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The Causes of Violent Inter-Religious Conflict and Its Effects on Residential Relationships in Jos, Plateau State, Nigeria.

Violent conflict in Nigeria, like other parts of the world, has created a rift in human relations, among many other effects. Conflict is inevitable as long as we live together, especially in a multi-ethnic, cultural and religious community. However violence leaves us with various forms of retardation and underdevelopment resulting from the destruction of lives and property. The menaces of violent conflict have been on the increase in some Northern Nigerian cities in the last two decades. Most of these conflicts are generally regarded as ethno-religious bigotry and antagonism. Jos, the capital city of Plateau State, Nigeria, has experienced spates of sporadic violent conflicts since 1994.

The research findings revealed that although the conflicts in Jos are largely struggles over economic and political control of Jos, between the Hausa-Fulani settlers, predominantly Muslims, and the indigenous Afizere, Anaguta and Berom, predominantly Christians, religion and ethnic labels are used to manipulate, organise and control the conflicting parties. These have pitched Christians and Muslims against each other. The conflict has had devastating effects on inter-group relationships. Apart from the loss of lives and property, it has profound influence on residential relationships, leading to new trends in the polarisation of communities. This is evident in a physical manifestation of mono religious areas in Jos city, with Christians and Muslims living in dominant religious clusters. The research conclusions draw attention to specific recommendations as a way of addressing the underlying issues to the conflicts, towards its resolution.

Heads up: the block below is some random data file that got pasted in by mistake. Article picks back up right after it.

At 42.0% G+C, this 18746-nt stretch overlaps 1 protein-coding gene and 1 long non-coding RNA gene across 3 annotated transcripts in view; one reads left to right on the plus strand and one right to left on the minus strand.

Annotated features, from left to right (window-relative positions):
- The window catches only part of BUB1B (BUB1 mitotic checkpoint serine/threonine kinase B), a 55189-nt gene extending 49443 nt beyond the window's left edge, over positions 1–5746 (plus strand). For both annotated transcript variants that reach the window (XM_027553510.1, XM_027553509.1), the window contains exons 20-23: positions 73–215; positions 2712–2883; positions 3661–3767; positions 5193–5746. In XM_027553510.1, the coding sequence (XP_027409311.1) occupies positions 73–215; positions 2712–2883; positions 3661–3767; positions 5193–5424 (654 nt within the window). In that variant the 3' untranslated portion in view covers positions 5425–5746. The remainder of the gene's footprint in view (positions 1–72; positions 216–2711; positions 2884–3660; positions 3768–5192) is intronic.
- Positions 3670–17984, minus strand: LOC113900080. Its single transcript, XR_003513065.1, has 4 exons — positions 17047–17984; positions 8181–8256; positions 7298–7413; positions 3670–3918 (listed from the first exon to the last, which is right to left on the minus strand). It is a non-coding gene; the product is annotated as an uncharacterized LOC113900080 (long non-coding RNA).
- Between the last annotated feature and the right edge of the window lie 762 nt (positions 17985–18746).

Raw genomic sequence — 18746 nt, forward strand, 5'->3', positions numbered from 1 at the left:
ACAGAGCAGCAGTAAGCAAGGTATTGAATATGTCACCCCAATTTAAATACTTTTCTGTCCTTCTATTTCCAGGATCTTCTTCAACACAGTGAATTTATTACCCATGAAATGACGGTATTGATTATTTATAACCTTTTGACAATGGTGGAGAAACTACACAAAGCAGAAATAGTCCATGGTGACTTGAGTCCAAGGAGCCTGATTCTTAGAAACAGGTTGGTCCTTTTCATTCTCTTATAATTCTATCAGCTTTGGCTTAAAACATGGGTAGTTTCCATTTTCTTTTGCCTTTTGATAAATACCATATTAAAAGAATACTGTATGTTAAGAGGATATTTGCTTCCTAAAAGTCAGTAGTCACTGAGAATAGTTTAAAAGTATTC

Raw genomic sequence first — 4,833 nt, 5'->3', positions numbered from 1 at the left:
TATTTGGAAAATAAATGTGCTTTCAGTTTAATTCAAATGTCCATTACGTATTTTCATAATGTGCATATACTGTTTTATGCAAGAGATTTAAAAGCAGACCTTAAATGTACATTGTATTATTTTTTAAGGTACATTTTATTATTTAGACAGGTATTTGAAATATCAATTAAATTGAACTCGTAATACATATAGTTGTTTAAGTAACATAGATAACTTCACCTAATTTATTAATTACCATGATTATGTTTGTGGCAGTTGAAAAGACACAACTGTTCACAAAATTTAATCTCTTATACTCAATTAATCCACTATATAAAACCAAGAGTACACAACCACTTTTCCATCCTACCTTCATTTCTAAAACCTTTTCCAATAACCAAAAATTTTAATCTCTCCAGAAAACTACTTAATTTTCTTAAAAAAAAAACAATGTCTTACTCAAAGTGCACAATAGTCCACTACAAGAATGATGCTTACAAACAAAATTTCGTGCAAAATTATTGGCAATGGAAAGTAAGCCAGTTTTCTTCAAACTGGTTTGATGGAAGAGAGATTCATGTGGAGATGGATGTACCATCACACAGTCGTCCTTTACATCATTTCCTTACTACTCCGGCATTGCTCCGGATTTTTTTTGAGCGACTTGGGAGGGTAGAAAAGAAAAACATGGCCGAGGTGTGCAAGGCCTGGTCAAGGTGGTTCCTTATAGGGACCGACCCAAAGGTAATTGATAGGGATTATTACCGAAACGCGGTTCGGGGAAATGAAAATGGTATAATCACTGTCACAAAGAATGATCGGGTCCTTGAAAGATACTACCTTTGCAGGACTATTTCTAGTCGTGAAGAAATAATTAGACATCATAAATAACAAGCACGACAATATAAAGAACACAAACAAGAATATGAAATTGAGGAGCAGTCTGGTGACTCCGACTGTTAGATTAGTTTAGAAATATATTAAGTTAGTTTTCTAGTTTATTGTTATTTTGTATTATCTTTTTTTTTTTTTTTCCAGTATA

Kassam Basil Fukshiwe (2010)


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